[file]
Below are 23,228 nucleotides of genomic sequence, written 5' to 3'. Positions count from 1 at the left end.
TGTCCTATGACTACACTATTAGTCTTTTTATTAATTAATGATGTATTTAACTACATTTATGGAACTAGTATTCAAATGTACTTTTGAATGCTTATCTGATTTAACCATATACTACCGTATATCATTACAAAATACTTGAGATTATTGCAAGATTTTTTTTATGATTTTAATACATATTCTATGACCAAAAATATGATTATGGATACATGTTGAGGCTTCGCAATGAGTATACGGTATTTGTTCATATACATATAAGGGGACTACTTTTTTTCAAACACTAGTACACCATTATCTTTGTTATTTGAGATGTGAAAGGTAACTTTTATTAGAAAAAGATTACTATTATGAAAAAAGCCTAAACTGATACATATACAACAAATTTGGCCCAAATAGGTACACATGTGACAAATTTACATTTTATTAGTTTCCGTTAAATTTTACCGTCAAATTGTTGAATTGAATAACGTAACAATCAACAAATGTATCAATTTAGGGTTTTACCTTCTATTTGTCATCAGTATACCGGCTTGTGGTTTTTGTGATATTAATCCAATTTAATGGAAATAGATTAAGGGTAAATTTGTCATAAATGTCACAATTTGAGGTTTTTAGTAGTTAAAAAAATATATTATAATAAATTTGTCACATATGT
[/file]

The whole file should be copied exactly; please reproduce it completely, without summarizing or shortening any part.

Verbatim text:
Below are 23,228 nucleotides of genomic sequence, written 5' to 3'. Positions count from 1 at the left end.
TGTCCTATGACTACACTATTAGTCTTTTTATTAATTAATGATGTATTTAACTACATTTATGGAACTAGTATTCAAATGTACTTTTGAATGCTTATCTGATTTAACCATATACTACCGTATATCATTACAAAATACTTGAGATTATTGCAAGATTTTTTTTATGATTTTAATACATATTCTATGACCAAAAATATGATTATGGATACATGTTGAGGCTTCGCAATGAGTATACGGTATTTGTTCATATACATATAAGGGGACTACTTTTTTTCAAACACTAGTACACCATTATCTTTGTTATTTGAGATGTGAAAGGTAACTTTTATTAGAAAAAGATTACTATTATGAAAAAAGCCTAAACTGATACATATACAACAAATTTGGCCCAAATAGGTACACATGTGACAAATTTACATTTTATTAGTTTCCGTTAAATTTTACCGTCAAATTGTTGAATTGAATAACGTAACAATCAACAAATGTATCAATTTAGGGTTTTACCTTCTATTTGTCATCAGTATACCGGCTTGTGGTTTTTGTGATATTAATCCAATTTAATGGAAATAGATTAAGGGTAAATTTGTCATAAATGTCACAATTTGAGGTTTTTAGTAGTTAAAAAAATATATTATAATAAATTTGTCACATATGT